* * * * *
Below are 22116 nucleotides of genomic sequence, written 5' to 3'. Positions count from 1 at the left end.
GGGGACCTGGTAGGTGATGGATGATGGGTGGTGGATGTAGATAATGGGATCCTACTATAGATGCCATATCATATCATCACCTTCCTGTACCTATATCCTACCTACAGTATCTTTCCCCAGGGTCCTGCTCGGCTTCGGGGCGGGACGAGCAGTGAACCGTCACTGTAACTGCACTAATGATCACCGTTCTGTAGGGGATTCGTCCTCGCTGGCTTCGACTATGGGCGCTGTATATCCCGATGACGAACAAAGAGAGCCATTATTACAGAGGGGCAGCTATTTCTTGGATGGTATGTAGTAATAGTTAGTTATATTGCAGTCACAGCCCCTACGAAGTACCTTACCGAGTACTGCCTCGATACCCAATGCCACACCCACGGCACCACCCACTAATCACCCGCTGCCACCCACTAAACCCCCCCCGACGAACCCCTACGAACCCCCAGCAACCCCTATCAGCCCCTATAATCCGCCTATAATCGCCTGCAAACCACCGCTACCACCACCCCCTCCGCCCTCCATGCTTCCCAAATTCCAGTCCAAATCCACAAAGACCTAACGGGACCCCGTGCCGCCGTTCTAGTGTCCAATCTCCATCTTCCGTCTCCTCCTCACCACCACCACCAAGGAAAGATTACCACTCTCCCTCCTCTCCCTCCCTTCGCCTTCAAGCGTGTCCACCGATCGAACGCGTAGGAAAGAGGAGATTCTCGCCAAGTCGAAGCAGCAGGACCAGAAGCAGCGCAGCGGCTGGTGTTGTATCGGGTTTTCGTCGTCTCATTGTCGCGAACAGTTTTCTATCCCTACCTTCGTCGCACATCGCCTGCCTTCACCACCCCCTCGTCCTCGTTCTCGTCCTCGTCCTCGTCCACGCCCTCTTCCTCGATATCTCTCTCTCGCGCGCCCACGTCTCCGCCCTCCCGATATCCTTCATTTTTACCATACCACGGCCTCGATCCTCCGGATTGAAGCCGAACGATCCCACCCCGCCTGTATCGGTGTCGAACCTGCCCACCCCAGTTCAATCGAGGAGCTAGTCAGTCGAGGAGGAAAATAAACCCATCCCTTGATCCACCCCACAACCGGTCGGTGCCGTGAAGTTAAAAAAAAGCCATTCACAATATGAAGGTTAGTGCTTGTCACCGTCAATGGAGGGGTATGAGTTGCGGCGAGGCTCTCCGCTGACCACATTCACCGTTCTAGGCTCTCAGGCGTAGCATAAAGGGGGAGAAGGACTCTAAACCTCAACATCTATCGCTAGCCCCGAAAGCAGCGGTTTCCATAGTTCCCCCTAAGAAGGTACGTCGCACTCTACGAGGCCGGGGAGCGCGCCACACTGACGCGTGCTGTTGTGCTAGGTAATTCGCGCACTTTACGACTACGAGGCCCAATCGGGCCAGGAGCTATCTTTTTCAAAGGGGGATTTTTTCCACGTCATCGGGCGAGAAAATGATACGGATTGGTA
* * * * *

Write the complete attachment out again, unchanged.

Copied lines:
Below are 22116 nucleotides of genomic sequence, written 5' to 3'. Positions count from 1 at the left end.
GGGGACCTGGTAGGTGATGGATGATGGGTGGTGGATGTAGATAATGGGATCCTACTATAGATGCCATATCATATCATCACCTTCCTGTACCTATATCCTACCTACAGTATCTTTCCCCAGGGTCCTGCTCGGCTTCGGGGCGGGACGAGCAGTGAACCGTCACTGTAACTGCACTAATGATCACCGTTCTGTAGGGGATTCGTCCTCGCTGGCTTCGACTATGGGCGCTGTATATCCCGATGACGAACAAAGAGAGCCATTATTACAGAGGGGCAGCTATTTCTTGGATGGTATGTAGTAATAGTTAGTTATATTGCAGTCACAGCCCCTACGAAGTACCTTACCGAGTACTGCCTCGATACCCAATGCCACACCCACGGCACCACCCACTAATCACCCGCTGCCACCCACTAAACCCCCCCCGACGAACCCCTACGAACCCCCAGCAACCCCTATCAGCCCCTATAATCCGCCTATAATCGCCTGCAAACCACCGCTACCACCACCCCCTCCGCCCTCCATGCTTCCCAAATTCCAGTCCAAATCCACAAAGACCTAACGGGACCCCGTGCCGCCGTTCTAGTGTCCAATCTCCATCTTCCGTCTCCTCCTCACCACCACCACCAAGGAAAGATTACCACTCTCCCTCCTCTCCCTCCCTTCGCCTTCAAGCGTGTCCACCGATCGAACGCGTAGGAAAGAGGAGATTCTCGCCAAGTCGAAGCAGCAGGACCAGAAGCAGCGCAGCGGCTGGTGTTGTATCGGGTTTTCGTCGTCTCATTGTCGCGAACAGTTTTCTATCCCTACCTTCGTCGCACATCGCCTGCCTTCACCACCCCCTCGTCCTCGTTCTCGTCCTCGTCCTCGTCCACGCCCTCTTCCTCGATATCTCTCTCTCGCGCGCCCACGTCTCCGCCCTCCCGATATCCTTCATTTTTACCATACCACGGCCTCGATCCTCCGGATTGAAGCCGAACGATCCCACCCCGCCTGTATCGGTGTCGAACCTGCCCACCCCAGTTCAATCGAGGAGCTAGTCAGTCGAGGAGGAAAATAAACCCATCCCTTGATCCACCCCACAACCGGTCGGTGCCGTGAAGTTAAAAAAAAGCCATTCACAATATGAAGGTTAGTGCTTGTCACCGTCAATGGAGGGGTATGAGTTGCGGCGAGGCTCTCCGCTGACCACATTCACCGTTCTAGGCTCTCAGGCGTAGCATAAAGGGGGAGAAGGACTCTAAACCTCAACATCTATCGCTAGCCCCGAAAGCAGCGGTTTCCATAGTTCCCCCTAAGAAGGTACGTCGCACTCTACGAGGCCGGGGAGCGCGCCACACTGACGCGTGCTGTTGTGCTAGGTAATTCGCGCACTTTACGACTACGAGGCCCAATCGGGCCAGGAGCTATCTTTTTCAAAGGGGGATTTTTTCCACGTCATCGGGCGAGAAAATGATACGGATTGGTA